What is the Helpful Content Update, and What Do You Need to Know About it?

The latest Google update has many website owners worried. Here’s why.

Video transcript:

David: Okay. So, you were asking about the… I forget what they’re calling it. The update…

Dave: The Helpful Content Update. Yeah. Is it coming up, or as you said, it’s already been implemented, or they’re starting it or what?

David: Yeah, they announced it, and they said they’d start it soon. So, soon is now.

Dave: Okay.

David: Well, so what usually happens when Google does an update like this, a significant update, is they roll it out gradually. So, some websites might be seeing it now. But by a certain amount of time, everyone’s going to be under it. And there are all kinds of technical reasons why you’d roll it out like that in case something goes wrong with it. They can identify the problem. But yeah, the Helpful Content Update. What have you heard about the Helpful Content Update date?

Dave: So, I heard about it today because we use Rank Math Pro, and they sent an email out. And it linked to this page with some information, and they have a video talking about it. I just haven’t had a chance to watch it. I thought, oh, I’m going to be on with David and Youssef. Let me ask them.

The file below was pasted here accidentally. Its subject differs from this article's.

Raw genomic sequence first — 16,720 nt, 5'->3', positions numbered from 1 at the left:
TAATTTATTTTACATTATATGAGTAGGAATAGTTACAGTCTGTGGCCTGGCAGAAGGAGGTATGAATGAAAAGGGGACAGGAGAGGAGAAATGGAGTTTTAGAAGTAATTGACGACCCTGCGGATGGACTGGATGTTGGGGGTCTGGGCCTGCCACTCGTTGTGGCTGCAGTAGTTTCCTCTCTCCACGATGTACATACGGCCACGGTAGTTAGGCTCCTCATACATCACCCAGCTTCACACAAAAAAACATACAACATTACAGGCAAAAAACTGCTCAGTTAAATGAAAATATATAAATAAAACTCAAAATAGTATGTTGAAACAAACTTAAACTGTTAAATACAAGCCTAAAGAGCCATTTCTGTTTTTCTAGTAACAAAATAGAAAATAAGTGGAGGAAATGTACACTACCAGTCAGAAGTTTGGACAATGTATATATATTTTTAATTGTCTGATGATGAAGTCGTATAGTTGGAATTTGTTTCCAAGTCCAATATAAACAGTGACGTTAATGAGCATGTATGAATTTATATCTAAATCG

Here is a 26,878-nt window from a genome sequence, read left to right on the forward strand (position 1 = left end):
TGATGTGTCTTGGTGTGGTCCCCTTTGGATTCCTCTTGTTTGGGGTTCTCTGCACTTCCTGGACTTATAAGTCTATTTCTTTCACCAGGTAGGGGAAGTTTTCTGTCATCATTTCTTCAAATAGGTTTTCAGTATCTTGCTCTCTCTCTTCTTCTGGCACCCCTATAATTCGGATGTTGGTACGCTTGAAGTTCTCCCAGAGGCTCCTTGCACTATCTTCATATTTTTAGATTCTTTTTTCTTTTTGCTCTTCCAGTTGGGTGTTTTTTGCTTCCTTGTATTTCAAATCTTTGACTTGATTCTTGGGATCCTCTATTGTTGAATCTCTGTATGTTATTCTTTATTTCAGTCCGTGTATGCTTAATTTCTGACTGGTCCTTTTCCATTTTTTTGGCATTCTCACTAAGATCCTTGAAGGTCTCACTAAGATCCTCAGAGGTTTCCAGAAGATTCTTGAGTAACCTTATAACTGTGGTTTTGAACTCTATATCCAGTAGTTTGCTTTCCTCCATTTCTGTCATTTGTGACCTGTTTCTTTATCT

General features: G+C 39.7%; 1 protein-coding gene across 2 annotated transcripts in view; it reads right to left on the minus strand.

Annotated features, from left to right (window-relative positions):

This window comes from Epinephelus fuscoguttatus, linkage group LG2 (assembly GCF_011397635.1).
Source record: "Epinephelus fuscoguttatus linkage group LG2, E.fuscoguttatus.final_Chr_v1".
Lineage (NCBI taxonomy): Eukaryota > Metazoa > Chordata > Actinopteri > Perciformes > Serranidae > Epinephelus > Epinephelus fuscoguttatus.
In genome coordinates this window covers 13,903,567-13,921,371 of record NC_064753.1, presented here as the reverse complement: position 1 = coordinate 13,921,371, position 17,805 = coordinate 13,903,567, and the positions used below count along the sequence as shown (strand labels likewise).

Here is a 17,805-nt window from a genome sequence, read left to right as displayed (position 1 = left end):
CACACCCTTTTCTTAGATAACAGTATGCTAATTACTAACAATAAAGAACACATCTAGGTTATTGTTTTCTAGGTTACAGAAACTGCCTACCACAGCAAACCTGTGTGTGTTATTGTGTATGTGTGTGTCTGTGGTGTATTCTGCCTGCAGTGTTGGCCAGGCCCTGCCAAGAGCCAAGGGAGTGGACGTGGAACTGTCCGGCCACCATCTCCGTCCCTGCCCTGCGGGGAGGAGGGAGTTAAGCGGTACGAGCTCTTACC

David: Yeah. Yeah. So, I think I’ve heard, like you, that this is Google’s attempt at getting at AI-generated content. I think there’s some truth to that, but a few weeks ago, maybe a month ago, John Mueller from Google explicitly came out to say that Google does not like AI-generated content. So, it was already on the official record as this is something Google doesn’t want. So, that could have been the warning. And now this is the shots fired. Right? So, if that’s what it’s targeting, AI-generated content, which a lot of people are using, we’ll see how good it is to determine that. Ultimately, I think what this is trying to address is not just AI-generated content. But SEO tacticians, and I will put myself among them, will often generate new content on a regular basis for the purpose of adding new content. So, there’s always been a balance in the SEO world between quantity and quality. Now, good SEOs always err on the side of quality rather than quantity. But quantity works. And if you did nothing but add content to your website on a regular basis, you’re going to see more search traffic. And by the law of large numbers, that search traffic is going to convert. So, there have been some who have SEO strategies that just err on the side of I don’t care what’s on the site, just keep publishing. Now to do that, some people have resorted to AI to generate that kind of content. And this might be an update to get at the AI, but I think it’s an update to get at that strategy of just keep pushing content, regardless of whether or not you’re answering something new or different than anybody else has ever said. Because the word from Google about this update is that the content should be, I wish I could quote it, but the idea is it should be providing new and correct information, not just answering the same questions that a bunch of other websites have already answered.